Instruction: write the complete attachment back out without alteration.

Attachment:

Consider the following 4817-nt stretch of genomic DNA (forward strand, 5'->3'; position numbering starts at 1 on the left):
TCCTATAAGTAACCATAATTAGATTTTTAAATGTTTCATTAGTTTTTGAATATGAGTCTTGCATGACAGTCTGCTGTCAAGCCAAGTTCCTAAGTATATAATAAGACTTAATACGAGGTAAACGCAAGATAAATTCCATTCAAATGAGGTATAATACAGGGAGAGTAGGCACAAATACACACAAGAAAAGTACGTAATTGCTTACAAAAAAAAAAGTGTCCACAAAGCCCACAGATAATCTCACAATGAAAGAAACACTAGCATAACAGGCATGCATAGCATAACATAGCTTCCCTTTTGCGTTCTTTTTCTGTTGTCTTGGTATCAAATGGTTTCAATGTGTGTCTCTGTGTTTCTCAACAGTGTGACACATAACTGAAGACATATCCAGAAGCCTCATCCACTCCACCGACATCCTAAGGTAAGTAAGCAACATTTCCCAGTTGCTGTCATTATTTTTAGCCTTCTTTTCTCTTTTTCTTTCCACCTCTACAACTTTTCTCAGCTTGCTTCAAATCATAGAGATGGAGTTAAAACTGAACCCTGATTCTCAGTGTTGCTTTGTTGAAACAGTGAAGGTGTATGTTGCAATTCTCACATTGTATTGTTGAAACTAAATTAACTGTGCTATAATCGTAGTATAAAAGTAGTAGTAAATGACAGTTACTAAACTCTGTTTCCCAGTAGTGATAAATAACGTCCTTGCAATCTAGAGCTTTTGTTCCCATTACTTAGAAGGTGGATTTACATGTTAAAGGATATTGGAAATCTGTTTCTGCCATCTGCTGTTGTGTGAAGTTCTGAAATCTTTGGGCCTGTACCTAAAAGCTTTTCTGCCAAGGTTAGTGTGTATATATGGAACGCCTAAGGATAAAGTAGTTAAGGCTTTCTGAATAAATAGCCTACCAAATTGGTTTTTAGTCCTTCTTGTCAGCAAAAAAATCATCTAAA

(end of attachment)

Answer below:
Consider the following 4817-nt stretch of genomic DNA (forward strand, 5'->3'; position numbering starts at 1 on the left):
TCCTATAAGTAACCATAATTAGATTTTTAAATGTTTCATTAGTTTTTGAATATGAGTCTTGCATGACAGTCTGCTGTCAAGCCAAGTTCCTAAGTATATAATAAGACTTAATACGAGGTAAACGCAAGATAAATTCCATTCAAATGAGGTATAATACAGGGAGAGTAGGCACAAATACACACAAGAAAAGTACGTAATTGCTTACAAAAAAAAAAGTGTCCACAAAGCCCACAGATAATCTCACAATGAAAGAAACACTAGCATAACAGGCATGCATAGCATAACATAGCTTCCCTTTTGCGTTCTTTTTCTGTTGTCTTGGTATCAAATGGTTTCAATGTGTGTCTCTGTGTTTCTCAACAGTGTGACACATAACTGAAGACATATCCAGAAGCCTCATCCACTCCACCGACATCCTAAGGTAAGTAAGCAACATTTCCCAGTTGCTGTCATTATTTTTAGCCTTCTTTTCTCTTTTTCTTTCCACCTCTACAACTTTTCTCAGCTTGCTTCAAATCATAGAGATGGAGTTAAAACTGAACCCTGATTCTCAGTGTTGCTTTGTTGAAACAGTGAAGGTGTATGTTGCAATTCTCACATTGTATTGTTGAAACTAAATTAACTGTGCTATAATCGTAGTATAAAAGTAGTAGTAAATGACAGTTACTAAACTCTGTTTCCCAGTAGTGATAAATAACGTCCTTGCAATCTAGAGCTTTTGTTCCCATTACTTAGAAGGTGGATTTACATGTTAAAGGATATTGGAAATCTGTTTCTGCCATCTGCTGTTGTGTGAAGTTCTGAAATCTTTGGGCCTGTACCTAAAAGCTTTTCTGCCAAGGTTAGTGTGTATATATGGAACGCCTAAGGATAAAGTAGTTAAGGCTTTCTGAATAAATAGCCTACCAAATTGGTTTTTAGTCCTTCTTGTCAGCAAAAAAATCATCTAAA